It is these hard and emotional moments in which Naamah herself commits seemingly cruel, even senseless acts of destruction which the reader is most earnestly invited to wrestle with The Flood and the wrath of God. Why save some? Why destroy others? Sometimes Naamah has reasons for her actions, sometimes they seem random. It echoes her questions about God, though she does not see the parallel.
Much of Naamah’s arc centers on defining her value, her place in the story, herself. Throughout stories and histories, particularly the genealogy-heavy opening books of the Bible, women have been defined by their roles–wife, sister, mother–their proximity and relationships to others. Perhaps in showing Naamah in her faltering relationships and choices, as often broken and beautiful, Blake is prompting us to judge her in relationship to our own theological, philosophical, or moral beliefs?
Naamah is frustrated that she is judged by association. Soon after she meets the angel, Naamah asks her, “Do you regret me as He does?”
The angel responds, “He does not regret you.”
Naamah corrects her, “He does not regret Noah. I am just loved by the man He does not regret.”
But at the same time, Naamah is distressed, even terrified that she has been singled out…for grace? For the all-but-unbearable responsibility of stewarding the last of all living things? For a slower, more painful death?
The prospect of individuality which bears judgment but not value is frightening indeed.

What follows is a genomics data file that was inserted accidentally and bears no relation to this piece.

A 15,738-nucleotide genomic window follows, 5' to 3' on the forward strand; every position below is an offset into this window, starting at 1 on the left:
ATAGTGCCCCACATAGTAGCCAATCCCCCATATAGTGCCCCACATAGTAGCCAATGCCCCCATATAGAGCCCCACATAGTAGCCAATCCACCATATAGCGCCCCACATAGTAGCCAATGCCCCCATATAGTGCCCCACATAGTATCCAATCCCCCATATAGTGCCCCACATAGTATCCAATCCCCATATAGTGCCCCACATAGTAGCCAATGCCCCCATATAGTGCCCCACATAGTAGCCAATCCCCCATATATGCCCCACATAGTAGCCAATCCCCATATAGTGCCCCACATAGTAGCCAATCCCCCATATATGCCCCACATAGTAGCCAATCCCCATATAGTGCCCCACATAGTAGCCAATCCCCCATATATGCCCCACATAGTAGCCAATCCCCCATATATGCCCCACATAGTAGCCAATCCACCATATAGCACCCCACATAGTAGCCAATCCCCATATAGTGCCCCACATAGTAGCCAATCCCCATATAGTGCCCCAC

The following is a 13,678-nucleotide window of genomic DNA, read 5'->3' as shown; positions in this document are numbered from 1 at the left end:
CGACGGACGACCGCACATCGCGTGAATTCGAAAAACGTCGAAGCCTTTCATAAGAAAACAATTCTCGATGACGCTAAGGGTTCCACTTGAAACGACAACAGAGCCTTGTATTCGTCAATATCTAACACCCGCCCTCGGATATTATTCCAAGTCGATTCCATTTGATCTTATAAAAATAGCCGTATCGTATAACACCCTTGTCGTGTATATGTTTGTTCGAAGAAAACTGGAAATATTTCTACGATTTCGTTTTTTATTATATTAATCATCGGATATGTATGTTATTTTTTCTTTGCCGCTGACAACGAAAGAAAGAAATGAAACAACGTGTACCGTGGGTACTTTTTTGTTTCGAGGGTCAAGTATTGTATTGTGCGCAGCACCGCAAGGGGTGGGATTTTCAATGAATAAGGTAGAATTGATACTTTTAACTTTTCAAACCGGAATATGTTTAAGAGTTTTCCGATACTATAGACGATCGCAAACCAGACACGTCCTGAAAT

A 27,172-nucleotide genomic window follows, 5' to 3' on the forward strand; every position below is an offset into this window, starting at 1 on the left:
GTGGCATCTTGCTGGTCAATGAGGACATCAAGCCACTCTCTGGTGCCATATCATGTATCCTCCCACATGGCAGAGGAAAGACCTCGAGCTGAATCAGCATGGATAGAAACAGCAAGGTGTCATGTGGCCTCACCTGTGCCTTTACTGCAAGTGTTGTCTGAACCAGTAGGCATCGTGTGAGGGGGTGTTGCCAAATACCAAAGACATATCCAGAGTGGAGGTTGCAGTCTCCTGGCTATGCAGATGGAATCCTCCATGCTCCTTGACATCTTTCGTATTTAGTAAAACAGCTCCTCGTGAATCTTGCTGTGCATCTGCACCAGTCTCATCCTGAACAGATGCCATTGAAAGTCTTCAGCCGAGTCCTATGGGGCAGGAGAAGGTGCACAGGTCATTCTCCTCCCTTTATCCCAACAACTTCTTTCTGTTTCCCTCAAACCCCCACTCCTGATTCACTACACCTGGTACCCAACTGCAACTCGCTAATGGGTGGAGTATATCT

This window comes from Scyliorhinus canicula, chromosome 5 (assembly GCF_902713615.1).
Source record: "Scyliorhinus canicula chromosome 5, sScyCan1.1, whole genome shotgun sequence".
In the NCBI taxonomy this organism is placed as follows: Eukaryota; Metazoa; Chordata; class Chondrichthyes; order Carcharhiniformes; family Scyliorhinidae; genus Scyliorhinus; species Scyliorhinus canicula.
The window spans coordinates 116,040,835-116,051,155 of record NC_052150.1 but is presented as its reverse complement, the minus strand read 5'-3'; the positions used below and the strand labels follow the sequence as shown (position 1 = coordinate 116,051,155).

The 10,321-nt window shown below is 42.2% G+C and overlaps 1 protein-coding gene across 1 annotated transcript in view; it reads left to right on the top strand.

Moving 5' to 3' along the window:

Naamah wrestles with a feeling perhaps familiar to many who find themselves peripheral to the traditional or cultural narratives of faith: either I was not made for God, or this God is not intended for me, because my understanding and experience does not fit with who this God is said to be. It is a feeling of having no place in God.
When God finally reaches out to Naamah it is not how she or the reader expects, and it is not to answer her questions but to talk, to have relationship. It is an unsettling depiction of God, and perhaps worthwhile because it is unsettling–it prefers to offer no answer than something trite and easy.
Like Naamah herself, Sarah Blake’s novel is provocative, curious, at times abrasive, but also often perceptive and sharply brilliant. At the very least, it insists that it not be casually passed over or forgotten.
C. Christopher Smith is the founding editor of The Englewood Review of Books. He is also author of a number of books, including most recently How the Body of Christ Talks: Recovering the Practice of Conversation in the Church (Brazos Press, 2019). Connect with him online at: C-Christopher-Smith.com